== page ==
Voortrekker Monument in Pretoria.

Post 1 of the monument.

I made a visit to the Voortrekker Monument in Pretoria today, (last in 1977), and felt, now I have a camera, to return and share our monument with you all… This is going to take more than one post to share the monument and all it has with you..

I’m going to use extracts from the Wikipedia description and you can see the full Wikipedia entry by clicking on the link.

This massive granite structure is prominently located on a hilltop, and was raised to commemorate the Voortrekkers who left the Cape Colony between 1835 and 1854.

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The idea to build a monument in honour of the Voortrekkers was first discussed on 16 December 1888, when President Paul Kruger of the South African Republic attended the Day of the Covenant celebrations at Blood River in Natal. However, the movement to actually build such a monument only started in 1931 when the Sentrale Volksmonumentekomitee (SVK) (Central People’s Monuments Committee) was formed to bring this idea to fruition.

Construction started on 13 July 1937 with a sod turning ceremony. On 16 December 1938 the cornerstone was laid by three descendants of some of the Voortrekker leaders: Mrs. J.C. Muller (granddaughter of Andries Pretorius), Mrs. K.F. Ackerman (great-granddaughter of Hendrik Potgieter) and Mrs. J.C. Preller (great-granddaughter of Piet Retief).

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The Monument was inaugurated on 16 December 1949 by the then-prime minister D. F. Malan.  The total construction cost of the Monument was about £ 360,000, most of which was contributed by the South African government.

Physically, the Voortrekker Monument is 40 metres high, with a base of 40 metres by 40 metres. The building shares architectural resemblance with European monuments such the Dôme des Invalids in France and the Völkerschlachtdenkmal in Germany but also contain African influences. The two main points of interest inside the building are the Historical Frieze and the Cenotaph.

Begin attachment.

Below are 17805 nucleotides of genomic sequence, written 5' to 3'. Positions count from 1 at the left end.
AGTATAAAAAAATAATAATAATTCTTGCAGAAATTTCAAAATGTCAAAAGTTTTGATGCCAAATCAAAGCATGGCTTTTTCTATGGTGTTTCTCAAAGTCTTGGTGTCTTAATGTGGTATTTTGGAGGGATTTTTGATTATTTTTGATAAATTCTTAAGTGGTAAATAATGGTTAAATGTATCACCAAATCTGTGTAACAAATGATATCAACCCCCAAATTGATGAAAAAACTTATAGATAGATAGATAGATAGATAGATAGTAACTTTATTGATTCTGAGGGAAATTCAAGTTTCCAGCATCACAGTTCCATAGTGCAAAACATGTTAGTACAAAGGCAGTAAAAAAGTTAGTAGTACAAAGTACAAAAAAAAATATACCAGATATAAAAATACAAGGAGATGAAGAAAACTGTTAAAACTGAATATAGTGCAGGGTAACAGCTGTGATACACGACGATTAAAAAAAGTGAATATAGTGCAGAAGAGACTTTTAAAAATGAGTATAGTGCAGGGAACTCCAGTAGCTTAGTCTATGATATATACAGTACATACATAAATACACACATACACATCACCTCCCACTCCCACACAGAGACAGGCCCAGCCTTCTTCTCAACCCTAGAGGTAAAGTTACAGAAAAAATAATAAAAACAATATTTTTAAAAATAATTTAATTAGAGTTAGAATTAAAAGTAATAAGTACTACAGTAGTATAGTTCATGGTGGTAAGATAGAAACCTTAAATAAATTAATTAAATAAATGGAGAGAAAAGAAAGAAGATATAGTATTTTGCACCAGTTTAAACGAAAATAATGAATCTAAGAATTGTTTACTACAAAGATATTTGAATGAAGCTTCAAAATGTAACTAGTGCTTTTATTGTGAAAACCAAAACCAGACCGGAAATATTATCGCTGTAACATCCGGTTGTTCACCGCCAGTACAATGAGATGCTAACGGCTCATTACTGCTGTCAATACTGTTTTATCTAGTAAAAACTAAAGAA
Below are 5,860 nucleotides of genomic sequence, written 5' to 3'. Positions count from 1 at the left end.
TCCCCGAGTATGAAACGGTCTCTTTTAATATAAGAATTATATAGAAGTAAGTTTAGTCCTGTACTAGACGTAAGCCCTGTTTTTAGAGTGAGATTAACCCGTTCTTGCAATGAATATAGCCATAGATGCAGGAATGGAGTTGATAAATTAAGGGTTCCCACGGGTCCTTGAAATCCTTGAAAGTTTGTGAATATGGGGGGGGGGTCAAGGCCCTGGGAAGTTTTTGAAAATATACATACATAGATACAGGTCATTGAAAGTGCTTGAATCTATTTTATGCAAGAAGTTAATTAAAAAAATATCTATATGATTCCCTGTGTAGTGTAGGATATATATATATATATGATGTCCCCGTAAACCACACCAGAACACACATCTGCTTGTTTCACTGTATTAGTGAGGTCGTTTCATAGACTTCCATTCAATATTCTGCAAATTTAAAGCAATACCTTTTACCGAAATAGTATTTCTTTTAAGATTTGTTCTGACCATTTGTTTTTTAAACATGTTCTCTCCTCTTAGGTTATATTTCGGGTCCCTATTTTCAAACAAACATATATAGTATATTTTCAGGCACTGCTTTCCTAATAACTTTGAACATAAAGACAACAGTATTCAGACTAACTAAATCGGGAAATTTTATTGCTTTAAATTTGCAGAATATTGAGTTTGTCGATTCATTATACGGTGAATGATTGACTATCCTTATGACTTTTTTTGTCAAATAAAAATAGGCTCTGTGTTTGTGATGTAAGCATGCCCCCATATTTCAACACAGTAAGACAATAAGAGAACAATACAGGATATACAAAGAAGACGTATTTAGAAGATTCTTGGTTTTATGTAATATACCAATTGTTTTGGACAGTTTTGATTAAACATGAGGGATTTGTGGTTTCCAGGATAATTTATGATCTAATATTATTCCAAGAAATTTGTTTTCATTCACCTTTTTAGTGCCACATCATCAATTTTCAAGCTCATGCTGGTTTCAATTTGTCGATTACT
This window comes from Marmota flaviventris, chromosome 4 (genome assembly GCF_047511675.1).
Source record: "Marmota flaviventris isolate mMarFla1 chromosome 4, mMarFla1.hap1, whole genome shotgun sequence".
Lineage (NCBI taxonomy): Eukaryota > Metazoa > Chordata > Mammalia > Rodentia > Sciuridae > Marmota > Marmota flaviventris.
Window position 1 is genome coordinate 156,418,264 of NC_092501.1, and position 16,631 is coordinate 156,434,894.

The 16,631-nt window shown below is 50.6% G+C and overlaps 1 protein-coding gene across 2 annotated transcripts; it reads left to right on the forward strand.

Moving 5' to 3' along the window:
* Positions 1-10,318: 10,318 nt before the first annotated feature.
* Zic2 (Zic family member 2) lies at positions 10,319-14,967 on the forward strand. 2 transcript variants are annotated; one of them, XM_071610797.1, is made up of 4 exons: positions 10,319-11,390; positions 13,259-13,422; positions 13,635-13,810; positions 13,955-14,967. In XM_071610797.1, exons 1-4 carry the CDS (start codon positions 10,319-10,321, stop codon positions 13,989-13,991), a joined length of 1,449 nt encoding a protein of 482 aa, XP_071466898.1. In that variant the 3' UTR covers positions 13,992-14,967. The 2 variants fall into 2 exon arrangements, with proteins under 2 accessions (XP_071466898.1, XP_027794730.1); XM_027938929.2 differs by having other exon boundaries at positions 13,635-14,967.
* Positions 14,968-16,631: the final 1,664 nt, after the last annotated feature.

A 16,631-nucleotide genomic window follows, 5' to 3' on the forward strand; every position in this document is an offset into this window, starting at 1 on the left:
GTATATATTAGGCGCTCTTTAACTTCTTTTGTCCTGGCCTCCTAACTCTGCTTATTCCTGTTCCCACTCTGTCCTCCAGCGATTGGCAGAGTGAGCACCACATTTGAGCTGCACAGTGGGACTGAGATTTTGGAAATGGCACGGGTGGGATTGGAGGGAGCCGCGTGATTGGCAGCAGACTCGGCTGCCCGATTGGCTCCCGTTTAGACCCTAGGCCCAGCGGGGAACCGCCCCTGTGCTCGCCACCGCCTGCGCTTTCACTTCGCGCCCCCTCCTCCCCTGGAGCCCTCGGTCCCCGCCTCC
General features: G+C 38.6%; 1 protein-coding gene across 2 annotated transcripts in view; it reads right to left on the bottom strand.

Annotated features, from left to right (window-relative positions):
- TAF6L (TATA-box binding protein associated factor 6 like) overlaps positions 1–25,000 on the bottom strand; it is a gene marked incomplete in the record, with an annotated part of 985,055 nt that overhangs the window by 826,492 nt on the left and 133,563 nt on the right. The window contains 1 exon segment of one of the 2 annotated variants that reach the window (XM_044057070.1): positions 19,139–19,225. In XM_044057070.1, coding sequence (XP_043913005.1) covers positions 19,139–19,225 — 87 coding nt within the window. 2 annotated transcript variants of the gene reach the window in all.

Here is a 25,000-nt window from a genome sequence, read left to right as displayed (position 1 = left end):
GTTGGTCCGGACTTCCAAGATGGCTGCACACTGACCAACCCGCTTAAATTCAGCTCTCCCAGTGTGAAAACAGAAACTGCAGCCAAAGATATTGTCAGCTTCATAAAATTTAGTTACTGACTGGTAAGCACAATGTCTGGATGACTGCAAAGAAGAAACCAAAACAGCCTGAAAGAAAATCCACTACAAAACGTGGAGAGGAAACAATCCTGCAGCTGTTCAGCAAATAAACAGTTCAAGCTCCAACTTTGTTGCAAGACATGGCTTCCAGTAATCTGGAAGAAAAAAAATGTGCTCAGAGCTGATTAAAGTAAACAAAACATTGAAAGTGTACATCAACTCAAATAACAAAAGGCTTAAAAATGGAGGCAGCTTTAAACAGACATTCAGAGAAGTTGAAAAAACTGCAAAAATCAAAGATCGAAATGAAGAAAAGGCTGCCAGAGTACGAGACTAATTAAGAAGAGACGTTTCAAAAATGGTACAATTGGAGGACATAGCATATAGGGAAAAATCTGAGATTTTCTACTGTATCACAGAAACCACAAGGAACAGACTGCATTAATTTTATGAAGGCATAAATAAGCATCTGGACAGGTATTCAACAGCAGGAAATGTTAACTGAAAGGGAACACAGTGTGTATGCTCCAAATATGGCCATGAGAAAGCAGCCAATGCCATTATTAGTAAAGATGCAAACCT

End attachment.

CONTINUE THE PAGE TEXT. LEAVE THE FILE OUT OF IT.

The main entrance of the building leads into the domed Hall of Heroes. This massive space, flanked by four huge arched windows made from yellow Belgian glass, contains the unique marble Historical Frieze which is an intrinsic part of the design of the monument. It is the biggest marble frieze in the world.

The frieze consists of 27 bas-relief panels depicting the history of the Great Trek, but incorporating references to every day life, work methods and religious beliefs of the Voortrekkers. The set of panels illustrate key historical scenes starting from the first voortrekkers of 1835, up to the signing of the Sand River Convention in 1852. In the centre of the floor of the Hall of Heroes is a large circular opening through which the Cenotaph in the Cenotaph Hall can be viewed.

Picture of the Anton van Wouw’s bronze sculpture of a Voortrekker woman and her two children, ……….

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Pictures of the frieze, that extend around all the walls of the Hall of Heroes, depicting a historical time line ……….

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20 thoughts on “Voortrekker Monument in Pretoria.

  1. The last time I was there was also many years ago. We were caravaning at The Fountains nearby and my late dad took us to the monument. This has brought back wonderful memories of that visit with him. The pictures are great. That stone work is quite amazing.

    • It is impressive but tomorrows is for me more fascinating than anything else.. I’m so impressed, a monument that was build in 1938 could be so magnificently built… and to such an accuracy…

  2. Great photos, and info, bdt. This is such an important part of South Africa’s history. I’m so glad to see that it’s well cared for, and easily accessible for those who want to go there. I was also last there in the mid 1970’s.

    • I must admit I suspected to see it going down hill due to what it represents, just goes to show that I should not have preconceived ideas… it so well looked after… brilliant…

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